Breastfeeding: A Family Affair
The Benefits of Breastfeeding
To your baby:
- The milk you make is just right for YOUR baby.
- Breastmilk is easier for the baby to digest than formula.
- Breastmilk fights germs.
- Breastmilk decreases risk for food allergies.
- Breastmilk decreases risk that your baby will develop juvenile diabetes.
- Breastmilk changes as your body changes.
- The act of breastfeeding gives a baby a sense of security and belonging.
To you and your family:
- Breastfeeding is convenient - no bottles to prepare, no worrying about proper storage.
- Breastfeeding saves money. Potential savings of $1,435 in health care costs for infants breastfed for six months according to recent research, and $1,000 in cost of formula for one year.
- Environmentally friendly - no waste to go into landfills.
- Decreases mother's risk for breast cancer prior to menopause.
- Helps moms recover faster from the delivery process.
- Promotes confidence in parenting skills.
Dads can help too!
Dads are important people in the parenting process.
What are some ways they can nurture mom and baby?
- Create a positive environment which supports and encourages mom to breastfeed.
- Take time to focus on mom and baby in the early weeks. If possible, cut back on work for a couple of weeks to help mom get to know your baby.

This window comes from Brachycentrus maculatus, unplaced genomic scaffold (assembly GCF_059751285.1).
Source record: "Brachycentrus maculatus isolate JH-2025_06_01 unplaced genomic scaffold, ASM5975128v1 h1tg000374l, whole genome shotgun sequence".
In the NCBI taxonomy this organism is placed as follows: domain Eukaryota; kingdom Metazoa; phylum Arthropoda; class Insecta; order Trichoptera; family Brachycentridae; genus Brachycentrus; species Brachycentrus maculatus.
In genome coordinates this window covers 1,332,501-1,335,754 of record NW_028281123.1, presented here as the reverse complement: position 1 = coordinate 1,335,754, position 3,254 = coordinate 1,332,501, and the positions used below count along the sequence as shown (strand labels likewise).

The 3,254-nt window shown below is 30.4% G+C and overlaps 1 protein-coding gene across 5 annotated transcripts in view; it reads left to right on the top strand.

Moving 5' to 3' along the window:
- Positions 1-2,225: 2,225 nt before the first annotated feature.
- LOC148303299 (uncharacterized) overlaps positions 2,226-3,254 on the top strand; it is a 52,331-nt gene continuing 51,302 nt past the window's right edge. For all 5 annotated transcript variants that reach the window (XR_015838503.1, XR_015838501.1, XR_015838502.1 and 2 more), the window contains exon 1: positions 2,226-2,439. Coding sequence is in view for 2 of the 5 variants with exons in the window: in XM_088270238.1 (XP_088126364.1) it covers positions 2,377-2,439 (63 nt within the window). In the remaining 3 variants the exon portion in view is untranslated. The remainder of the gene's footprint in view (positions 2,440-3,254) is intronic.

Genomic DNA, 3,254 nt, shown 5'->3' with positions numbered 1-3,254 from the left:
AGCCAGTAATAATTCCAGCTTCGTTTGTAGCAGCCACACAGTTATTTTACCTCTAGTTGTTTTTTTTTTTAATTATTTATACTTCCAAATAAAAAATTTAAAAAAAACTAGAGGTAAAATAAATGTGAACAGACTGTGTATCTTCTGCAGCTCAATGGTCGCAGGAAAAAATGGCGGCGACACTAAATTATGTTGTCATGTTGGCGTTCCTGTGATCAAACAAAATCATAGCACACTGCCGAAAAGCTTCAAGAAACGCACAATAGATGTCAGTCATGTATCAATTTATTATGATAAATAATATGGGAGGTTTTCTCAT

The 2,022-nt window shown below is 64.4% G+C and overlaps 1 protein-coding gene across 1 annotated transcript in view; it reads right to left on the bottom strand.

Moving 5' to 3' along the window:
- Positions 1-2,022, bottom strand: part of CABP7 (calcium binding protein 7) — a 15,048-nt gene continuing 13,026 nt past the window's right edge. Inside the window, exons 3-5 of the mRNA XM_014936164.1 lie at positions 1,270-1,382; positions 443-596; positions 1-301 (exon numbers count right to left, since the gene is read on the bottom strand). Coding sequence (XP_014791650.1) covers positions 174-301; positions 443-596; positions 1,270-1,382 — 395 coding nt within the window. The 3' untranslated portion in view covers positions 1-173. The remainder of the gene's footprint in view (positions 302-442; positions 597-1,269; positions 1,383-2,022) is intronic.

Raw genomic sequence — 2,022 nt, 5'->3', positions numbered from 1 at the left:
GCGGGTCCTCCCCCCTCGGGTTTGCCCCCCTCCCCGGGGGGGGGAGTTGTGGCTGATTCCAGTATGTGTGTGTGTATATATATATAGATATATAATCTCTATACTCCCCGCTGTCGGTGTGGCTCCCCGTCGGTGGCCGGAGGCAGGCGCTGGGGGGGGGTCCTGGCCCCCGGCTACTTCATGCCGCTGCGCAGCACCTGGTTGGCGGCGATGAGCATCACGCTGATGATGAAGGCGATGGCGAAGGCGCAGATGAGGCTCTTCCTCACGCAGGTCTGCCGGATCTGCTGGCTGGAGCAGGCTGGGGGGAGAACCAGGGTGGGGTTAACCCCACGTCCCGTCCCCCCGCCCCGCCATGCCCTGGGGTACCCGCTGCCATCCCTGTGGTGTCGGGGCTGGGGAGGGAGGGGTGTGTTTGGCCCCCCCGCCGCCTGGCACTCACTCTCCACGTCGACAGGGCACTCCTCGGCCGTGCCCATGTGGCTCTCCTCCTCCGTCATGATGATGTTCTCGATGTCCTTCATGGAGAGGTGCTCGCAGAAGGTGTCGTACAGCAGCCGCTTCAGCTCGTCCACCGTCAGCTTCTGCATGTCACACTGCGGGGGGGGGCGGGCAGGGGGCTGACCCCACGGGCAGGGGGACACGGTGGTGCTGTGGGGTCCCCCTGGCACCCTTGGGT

- Help keep the house organized and clean.
- Help the other children adjust. Spend special time with them.
- Take the baby and any other children for a walk while mom takes a shower or rests.
- Hold and cuddle your newborn baby after mom is finished nursing. Give baths and massages to your little one. Talk and sing. Babies love hearing the deeper voices of dads.
- If you see that mom and baby need help, encourage mom to contact a professional who will be supportive of your family's chosen feeding preference. Call Fisher-Titus Medical Center and ask to talk to our Lactation Consultant.
Grandparents are important too!
- Provide support and encouragement.
- Schedule outings with other children.
- Bring dinner when visiting.
When to Call for Help
- Your baby wets less than four times in a 24-hour period by day four, or urine is orange or dark yellow after three days.
- Your baby's bowel movements have not changed to a yellow-mustard color and increased in amount and frequency by day four.
- Baby is nursing less than eight times a day or more than 14 times a day.
- You can not hear your baby swallowing during feeding. Frequency of swallowing at the breast should increase throughout the first week. You should not hear a clicking sound.
- Your baby's skin is becoming yellow in color.
- You have sore nipples which are not getting better or are becoming more sore, are cracked or bleeding.
- Your breasts are so engorged (swollen and hard) that you cannot latch baby on. You notice any red areas or lumps on your breasts.
- You have ANY concerns about breastfeeding.
- Your baby is listless, soft spot is depressed, color is pale, and mucous membranes are dry inside of mouth.
Lactation Services by Fisher-Titus Medical Center
- International Board Certified Lactation Consultant on staff to serve the needs of nursing moms and babies
- Telephone consultation
- Visits and support for moms and babies in the hospital
- Support for moms and babies at home
- Referrals from and to other professional services
- Educational in-services for professionals
- Prenatal breastfeeding education - Individual and group settings
- Breast pump rentals
For more information or to schedule an appointment with a Lactation Consultant, call 800-668-8788, Ext. 6490.